9. Expectations are sky-high for Alex Kirilloff at the dawning of his big-league career. He made a heralded debut for the Twins in last year’s playoff series against the Astros and put together some strong at-bats after not appearing in a professional game for months. His prospect stock rose significantly based on positive reports of his performance at the team’s alternate site including being named Twins Daily’s top prospect. So far in 2021, his lone big-league appearance was as the team’s 27th man for a doubleheader against Boston. He made appearances in both games and ended the day 0-for-3 with a strikeout. It’s certainly hard to read anything into such a small sample size, but this was coming off the heels of a rough spring training where Kirilloff had an opportunity to win the starting left fielder job. In 12 games, he went 4-for-31 with two extra base hits and eight strikeouts. Even with a poor spring, Kirilloff is still going to have a ton of pressure placed on him when he takes over a regular starting role. It also doesn’t help that the Twins have been struggling in multiple facets of the game. Kirilloff’s presence might offer a small boost to the club. However, he can’t close out games in the ninth inning and his defensive value is limited whether he plays in the outfield or at first base. Luckily, the Twins have plenty of other more experience hitters to hit in the top half of the line-up. This can leave Kirilloff near the back of the batting order, so there is less pressure on him. In his only start, manager Rocco Baldelli penciled him into the sixth spot in the order and later in the game he was removed for a pinch hitter. This will allow him to get acclimated to the big leagues until he proves his bat is ready for this level. One wrinkle in the Kirilloff plan is finding him a defensive position as he joins the club. Reports from the team’s alternate site have Kirilloff playing extensively at first base. Miguel Sano is currently dealing with a tight right hamstring, so he might need time off and Kirilloff would be a natural choice, if/when he is called up. Baseball isn’t a game where one player can take over a game and sole-handedly push them to victory. For instance, look at Mike Trout and his big-league career. He is on a path to quite possibly be considered the best baseball player of all-time. During his 11-year career, the Angels have only qualified for the playoffs one time and they were swept by the Royals. Trout does things on the field that few have done before, but he can’t control every aspect of the game. Bryon Buxton had very high expectations when he was called up to take over a full-time role. Buxton seems to be in the midst of a break-out campaign, but it took time and patience for him to reach this level. It’s important not to rush to judgement with any young player, especially after many prospects saw little or no professional action during the 2020 season. Kirilloff is on track to have a long big-league career, but he alone can’t fix everything that has been going wrong for the Twins in 2021. Minnesota fans are frustrated, but Kirilloff shouldn’t bear the brunt of that negativity if he struggles out of the gate. He’s a long-term building block and not a savior for the franchise. Are expectations too high for Kirilloff? What do you think he can add to the team? Leave a COMMENT and start the discussion. MORE FROM TWINS DAILY — Latest Twins coverage from our writers — Recent Twins discussion in our forums — Follow Twins Daily via Twitter, Facebook or email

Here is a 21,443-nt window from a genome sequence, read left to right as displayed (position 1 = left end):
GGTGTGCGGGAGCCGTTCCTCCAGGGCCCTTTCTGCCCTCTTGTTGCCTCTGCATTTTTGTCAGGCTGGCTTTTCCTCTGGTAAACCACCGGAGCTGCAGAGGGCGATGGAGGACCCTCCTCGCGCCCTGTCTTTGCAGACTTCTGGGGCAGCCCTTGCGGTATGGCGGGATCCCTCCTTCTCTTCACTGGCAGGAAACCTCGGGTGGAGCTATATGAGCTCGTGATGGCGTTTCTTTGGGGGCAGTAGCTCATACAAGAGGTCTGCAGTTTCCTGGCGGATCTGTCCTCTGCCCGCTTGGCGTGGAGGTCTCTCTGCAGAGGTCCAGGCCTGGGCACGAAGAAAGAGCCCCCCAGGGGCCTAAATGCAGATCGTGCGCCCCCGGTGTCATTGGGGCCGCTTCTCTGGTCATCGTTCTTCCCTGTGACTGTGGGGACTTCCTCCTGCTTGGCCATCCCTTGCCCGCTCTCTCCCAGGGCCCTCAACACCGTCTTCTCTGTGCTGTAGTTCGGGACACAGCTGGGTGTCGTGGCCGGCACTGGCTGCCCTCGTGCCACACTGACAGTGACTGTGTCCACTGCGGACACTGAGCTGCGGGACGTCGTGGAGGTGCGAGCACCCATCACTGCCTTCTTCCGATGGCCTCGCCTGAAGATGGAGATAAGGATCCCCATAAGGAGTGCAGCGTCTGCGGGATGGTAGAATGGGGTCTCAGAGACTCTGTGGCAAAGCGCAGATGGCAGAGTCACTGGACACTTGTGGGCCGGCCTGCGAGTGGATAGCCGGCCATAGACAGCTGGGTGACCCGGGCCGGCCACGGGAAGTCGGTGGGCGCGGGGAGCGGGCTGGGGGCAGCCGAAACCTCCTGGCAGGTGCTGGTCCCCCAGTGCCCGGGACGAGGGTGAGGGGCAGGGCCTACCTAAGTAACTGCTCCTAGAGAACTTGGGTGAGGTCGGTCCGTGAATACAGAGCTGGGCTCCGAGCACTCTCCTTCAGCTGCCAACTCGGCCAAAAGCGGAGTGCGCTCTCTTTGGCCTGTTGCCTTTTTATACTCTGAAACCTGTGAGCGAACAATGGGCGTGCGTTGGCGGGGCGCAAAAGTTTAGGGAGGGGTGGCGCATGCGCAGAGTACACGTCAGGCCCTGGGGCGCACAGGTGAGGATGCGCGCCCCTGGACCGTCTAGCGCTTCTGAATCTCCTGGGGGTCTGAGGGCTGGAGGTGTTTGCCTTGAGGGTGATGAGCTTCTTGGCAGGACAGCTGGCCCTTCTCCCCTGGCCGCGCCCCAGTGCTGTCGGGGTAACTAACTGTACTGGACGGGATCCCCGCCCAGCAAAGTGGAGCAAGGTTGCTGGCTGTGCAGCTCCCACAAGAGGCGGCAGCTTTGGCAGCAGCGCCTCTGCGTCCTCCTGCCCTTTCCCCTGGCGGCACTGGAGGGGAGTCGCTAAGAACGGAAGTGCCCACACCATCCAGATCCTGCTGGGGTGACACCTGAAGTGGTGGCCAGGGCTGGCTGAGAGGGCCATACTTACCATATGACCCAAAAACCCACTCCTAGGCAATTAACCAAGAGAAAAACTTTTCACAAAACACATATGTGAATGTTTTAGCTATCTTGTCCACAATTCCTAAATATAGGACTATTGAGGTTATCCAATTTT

10. Two weeks have already passed in this young season and there are plenty of trends to keep an eye on, but it’s only the tip of the iceberg in a 162-game campaign. Sports Illustrated thinks Byron Buxton will make a run at the first offensive Triple Crown since Miguel Cabrera back in 2012. Buxton is up near the top of all three categories (batting average, home runs, and RBI) so let’s examine his chances in each category. Batting Average Buxton’s hot start has resulted in a .469 batting average, which ranked seventh in the AL entering play on Sunday. No player can continue to hit at that rate for an entire season. Ted Williams was the last player to post a batting average over .400 for an entire season and that was in 1941. There have been players that made a run at .400 include Minnesota’s Rod Carew. However, there may be some positive signs in Buxton’s numbers so far this year. Buxton leads all of baseball in barrels per plate appearance (19.4%) and only two players have a higher average exit velocity. For his career, Buxton is a .244/.295/.445 hitter so his numbers this season are significantly higher than any other season in his career. If he can stay healthy, he might be able to post some eye-popping numbers. Batting average seems like it might be the hardest area of the Triple-Crown for him to win. Home Runs Buxton ranks second in the AL in home runs, and he’s missed multiple games with a hamstring issue and the team’s COVID problems. His career high in home runs came back in 2017 when he hit 16 homers in 140 games. He’s well on his way to setting a personal best, but he will probably need to triple his best to be in the conversation for most AL home runs. In the last decade, the fewest amount of home runs to lead the AL was 40 from Nelson Cruz back in 2014. The last under 40 home run leader was in 2009 when Carlos Pena and Mark Teixeira tied with 39 longballs. Buxton has focused on adding strength in recent off-seasons and he might be seeing the fruits of his labor. Buxton had a 12 game stretch last season where he hit eight home runs in 12 games. Back in 2017, he hit 11 home runs in 34 games including a three-homer game in Toronto. RBI Out of the three categories, RBI is the one area that Buxton has little control over. He’s only had over 50 RBI once in his career and that was back in 2017. In previous seasons, he has typically been batting in the ninth spot in the batting order, which isn’t exactly a spot known for driving in a lot of runs. His hot bat this season has seen him batting more regularly in the heart of the order. He has multiple games batting third or fourth in the line-up and the lowest he has batted is sixth. As a team, the Twins have struggled with runners in scoring position this season. Buxton has gone 2-for7 with RISP including a home run and a double. Other Twins players at the top of the line-up will need to get in position for Buxton to drive them in. A healthy Buxton hitting at a torrid pace has a chance to make baseball history, but a Triple Crown takes a lot of things working in a batter’s favor. Buxton might be the early frontrunner for AL MVP, but a Triple Crown doesn’t seem likely. Do you think Buxton has a shot at the Triple Crown? Leave a COMMENT and start the discussion. MORE FROM TWINS DAILY — Latest Twins coverage from our writers — Recent Twins discussion in our forums — Follow Twins Daily via Twitter, Facebook or email